Word cloud based on frequencies in instance descriptions In response to the needs of researchers for access to real-world mixed integer programs, Robert E. Bixby, E.A. Boyd, and R.R. Indovina created in 1992 the MIPLIB, an electronically available library of both pure and mixed integer programs. Since its introduction, MIPLIB has become a standard test set used to compare the performance of mixed integer optimizers. Its availability has provided an important stimulus for researchers in this very active area. The library has now been released in its sixth edition as a collaborative effort between Arizona State University, COIN-OR, CPLEX, FICO, Gurobi, MathWorks, MIPCL, MOSEK, NUOPT, SAS, and Zuse Institute Berlin. Like the previous MIPLIB 2010, two main sets have been compiled from the submissions. The Benchmark Set contains 240 instances that are solvable by (the union of) today’s codes. For practical reasons, the benchmark instances were selected subject to various constraints regarding solvability and numerical stability. The much larger Collection Set represents a diverse selection regardless of the above, benchmark-relevant criteria. Download the instance sets as well as supplementary data, run scripts and the solution checker from our Download page.

Contact Us

The current maintainers of the website and its content are Ambros Gleixner and Gabriel Kressin. Contributions of new solutions to open instances are always welcome, and will be made available in periodic updates of the web page. Also, we are happy to provide additional instance tags upon request.


This page now hosts the new MIPLIB 2017. Find its predecessor MIPLIB 2010 on our Links page.

News & Status


Mar 25, 2020 Another month, another update! This time, we have 5 additional optimal and 20 incumbent solution submissions.
February 24, 2020 With the biggest update regarding optimal solutions so far, the realease of solution file version 13 includes 15 new optimal solutions and 7 better incumbent solutions. Additionally, b1c1s1 was solved within one hour and thus moved from ‘hard’ to ‘easy’.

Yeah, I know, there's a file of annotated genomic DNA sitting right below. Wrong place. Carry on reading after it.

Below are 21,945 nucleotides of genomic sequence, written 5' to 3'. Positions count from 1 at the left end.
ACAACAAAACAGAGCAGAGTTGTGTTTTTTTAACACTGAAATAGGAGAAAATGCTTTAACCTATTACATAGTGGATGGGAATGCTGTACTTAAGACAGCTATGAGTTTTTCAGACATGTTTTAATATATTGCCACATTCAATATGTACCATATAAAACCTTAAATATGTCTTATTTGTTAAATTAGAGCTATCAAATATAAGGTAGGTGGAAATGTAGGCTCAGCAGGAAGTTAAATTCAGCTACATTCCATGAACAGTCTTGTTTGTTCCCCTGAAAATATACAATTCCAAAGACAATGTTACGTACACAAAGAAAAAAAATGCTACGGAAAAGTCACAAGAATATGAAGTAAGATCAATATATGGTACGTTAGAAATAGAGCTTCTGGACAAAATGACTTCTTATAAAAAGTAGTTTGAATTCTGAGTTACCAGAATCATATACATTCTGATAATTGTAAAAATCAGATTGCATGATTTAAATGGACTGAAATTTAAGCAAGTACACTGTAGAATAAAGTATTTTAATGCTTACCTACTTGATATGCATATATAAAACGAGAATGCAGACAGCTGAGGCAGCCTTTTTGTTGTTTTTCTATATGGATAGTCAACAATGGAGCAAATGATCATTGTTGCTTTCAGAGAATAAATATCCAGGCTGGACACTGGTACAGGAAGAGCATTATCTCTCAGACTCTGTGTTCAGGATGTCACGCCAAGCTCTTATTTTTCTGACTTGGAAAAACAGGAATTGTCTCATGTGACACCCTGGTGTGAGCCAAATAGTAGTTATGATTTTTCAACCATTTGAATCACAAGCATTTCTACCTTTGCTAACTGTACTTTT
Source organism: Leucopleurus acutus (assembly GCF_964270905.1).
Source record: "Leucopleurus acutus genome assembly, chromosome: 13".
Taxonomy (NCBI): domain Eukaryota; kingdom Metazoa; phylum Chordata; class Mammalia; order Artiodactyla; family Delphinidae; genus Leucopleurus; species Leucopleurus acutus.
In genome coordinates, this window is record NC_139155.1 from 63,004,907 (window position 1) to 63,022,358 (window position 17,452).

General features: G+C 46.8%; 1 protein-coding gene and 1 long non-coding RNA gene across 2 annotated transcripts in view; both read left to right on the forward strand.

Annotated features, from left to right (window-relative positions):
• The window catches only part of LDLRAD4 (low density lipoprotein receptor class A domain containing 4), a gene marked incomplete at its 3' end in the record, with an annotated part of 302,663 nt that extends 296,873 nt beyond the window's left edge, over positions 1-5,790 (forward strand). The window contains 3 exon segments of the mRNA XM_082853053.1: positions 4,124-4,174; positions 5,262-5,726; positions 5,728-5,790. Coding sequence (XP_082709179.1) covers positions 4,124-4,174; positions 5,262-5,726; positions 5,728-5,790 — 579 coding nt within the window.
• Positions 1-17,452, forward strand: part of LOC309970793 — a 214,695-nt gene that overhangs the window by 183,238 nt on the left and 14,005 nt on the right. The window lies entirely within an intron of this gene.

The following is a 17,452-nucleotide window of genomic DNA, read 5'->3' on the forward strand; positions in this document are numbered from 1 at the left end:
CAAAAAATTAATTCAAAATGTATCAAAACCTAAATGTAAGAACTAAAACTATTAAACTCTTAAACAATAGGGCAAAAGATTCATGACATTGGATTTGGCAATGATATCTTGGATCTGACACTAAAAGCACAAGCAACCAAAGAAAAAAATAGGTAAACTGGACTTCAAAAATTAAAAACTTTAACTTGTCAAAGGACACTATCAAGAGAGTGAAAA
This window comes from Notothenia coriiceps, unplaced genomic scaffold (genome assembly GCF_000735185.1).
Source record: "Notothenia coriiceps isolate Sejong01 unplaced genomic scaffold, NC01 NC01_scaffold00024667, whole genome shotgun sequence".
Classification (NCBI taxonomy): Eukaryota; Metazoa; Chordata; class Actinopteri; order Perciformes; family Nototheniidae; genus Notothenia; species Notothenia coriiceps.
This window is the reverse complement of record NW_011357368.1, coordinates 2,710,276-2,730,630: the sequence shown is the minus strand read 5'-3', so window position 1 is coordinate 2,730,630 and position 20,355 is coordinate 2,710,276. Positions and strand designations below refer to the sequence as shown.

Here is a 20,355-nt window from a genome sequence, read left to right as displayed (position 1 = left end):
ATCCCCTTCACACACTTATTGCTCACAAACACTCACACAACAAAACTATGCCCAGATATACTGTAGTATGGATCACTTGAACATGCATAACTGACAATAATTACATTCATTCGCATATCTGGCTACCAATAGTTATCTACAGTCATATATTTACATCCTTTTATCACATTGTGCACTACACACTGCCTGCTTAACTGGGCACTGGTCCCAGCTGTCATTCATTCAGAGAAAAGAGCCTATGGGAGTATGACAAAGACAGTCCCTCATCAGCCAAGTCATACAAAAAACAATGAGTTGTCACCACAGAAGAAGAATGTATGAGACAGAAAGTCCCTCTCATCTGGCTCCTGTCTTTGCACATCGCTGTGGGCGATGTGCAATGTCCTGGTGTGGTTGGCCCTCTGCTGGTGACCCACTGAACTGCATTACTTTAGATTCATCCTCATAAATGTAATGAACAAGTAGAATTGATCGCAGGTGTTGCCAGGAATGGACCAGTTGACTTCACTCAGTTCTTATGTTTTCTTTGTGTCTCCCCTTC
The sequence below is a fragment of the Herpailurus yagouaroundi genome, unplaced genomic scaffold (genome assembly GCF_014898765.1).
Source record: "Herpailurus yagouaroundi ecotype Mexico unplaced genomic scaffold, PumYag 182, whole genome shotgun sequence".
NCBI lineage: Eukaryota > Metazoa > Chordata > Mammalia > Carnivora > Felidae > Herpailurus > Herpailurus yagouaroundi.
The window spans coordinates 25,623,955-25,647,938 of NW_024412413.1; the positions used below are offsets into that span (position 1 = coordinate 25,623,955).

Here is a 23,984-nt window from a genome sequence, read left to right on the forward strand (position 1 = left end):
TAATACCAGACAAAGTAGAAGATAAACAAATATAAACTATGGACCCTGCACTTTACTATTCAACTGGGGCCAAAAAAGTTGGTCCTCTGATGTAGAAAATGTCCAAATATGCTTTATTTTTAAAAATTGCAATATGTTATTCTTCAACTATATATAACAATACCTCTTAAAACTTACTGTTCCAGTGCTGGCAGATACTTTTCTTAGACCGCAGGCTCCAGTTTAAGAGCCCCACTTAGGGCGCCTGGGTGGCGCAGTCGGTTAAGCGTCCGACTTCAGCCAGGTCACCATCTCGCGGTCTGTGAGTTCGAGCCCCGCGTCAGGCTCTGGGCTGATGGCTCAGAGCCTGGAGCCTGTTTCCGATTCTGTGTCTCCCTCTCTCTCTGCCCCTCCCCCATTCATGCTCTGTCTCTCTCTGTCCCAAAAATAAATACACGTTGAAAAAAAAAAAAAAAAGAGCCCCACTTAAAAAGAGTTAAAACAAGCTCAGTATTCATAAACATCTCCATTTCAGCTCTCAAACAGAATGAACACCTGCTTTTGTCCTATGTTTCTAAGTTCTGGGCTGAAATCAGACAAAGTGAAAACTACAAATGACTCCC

February 11, 2020 A new year - a new decade - starts, and with that come some changes. We are sad to announce long time maintainer Gregor Hendel will no longer be responsible for MIPLIB 2017. We are very grateful for his significant contributions to the creation of MIPLIB 2017 and the fantastic job he did in maintaining this web page and all information listed on it! From now on, Gabriel Kressin will maintain the MIPLIB 2017 web page. Additionally, this update brings 91 improved incumbent solutions, of which 2 are the first known solutions for their respective instances and 3 are proven optimal solutions.
December 19, 2019 MIPLIB 2017 celebrates its largest update so far. 10 instances have been reported solved for the first time, and another 115 instances have improving solutions.
November 20, 2019 With the 1st anniversary of MIPLIB 2017, it is time for another update. 13 new solutions have been added, 5 of which on instances for which no solution was known so far. Please see the CHANGELOG for details. We would like to warmly thank all contributors of new/improving solutions for their continuous effort.

For all news, click here, or view the complete Changelog.


Frequencies of categories easy/hard/open

Frequencies of categories easy/hard/open

‘Easy’ means that the instance could be solved within less than one hour using an out-of-the-box solver on standard desktop computing hardware, ‘hard’ stands for instances, that have been solved in longer runs possibly using nonstandard hardware and/or algorithms, whereas ‘open’ means, that the instance has not yet been reported solved.


An article about the selection methodology is currently under preparation. A preprint can already be accessed on Optimization Online. Until it is finished, please cite this webpage.

  Title                    ={{MIPLIB} 2017},
  Note                     ={http://miplib.zib.de},
  Year                     ={2018},
  Key                      ={miplib2017}


Most of the data files on this site have been converted, some optimal solutions are gathered from papers and some data was typed in by hand or generated by automatic solution extraction programs. While we took every effort to make no mistakes, we cannot guarantee that everything is correct. If you find any errors or have doubts about a solution, please contact us.

Last Update Mär 25, 2020 by Gabriel Kressin
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© 2019 by Konrad-Zuse-Zentrum für Informationstechnik Berlin (ZIB)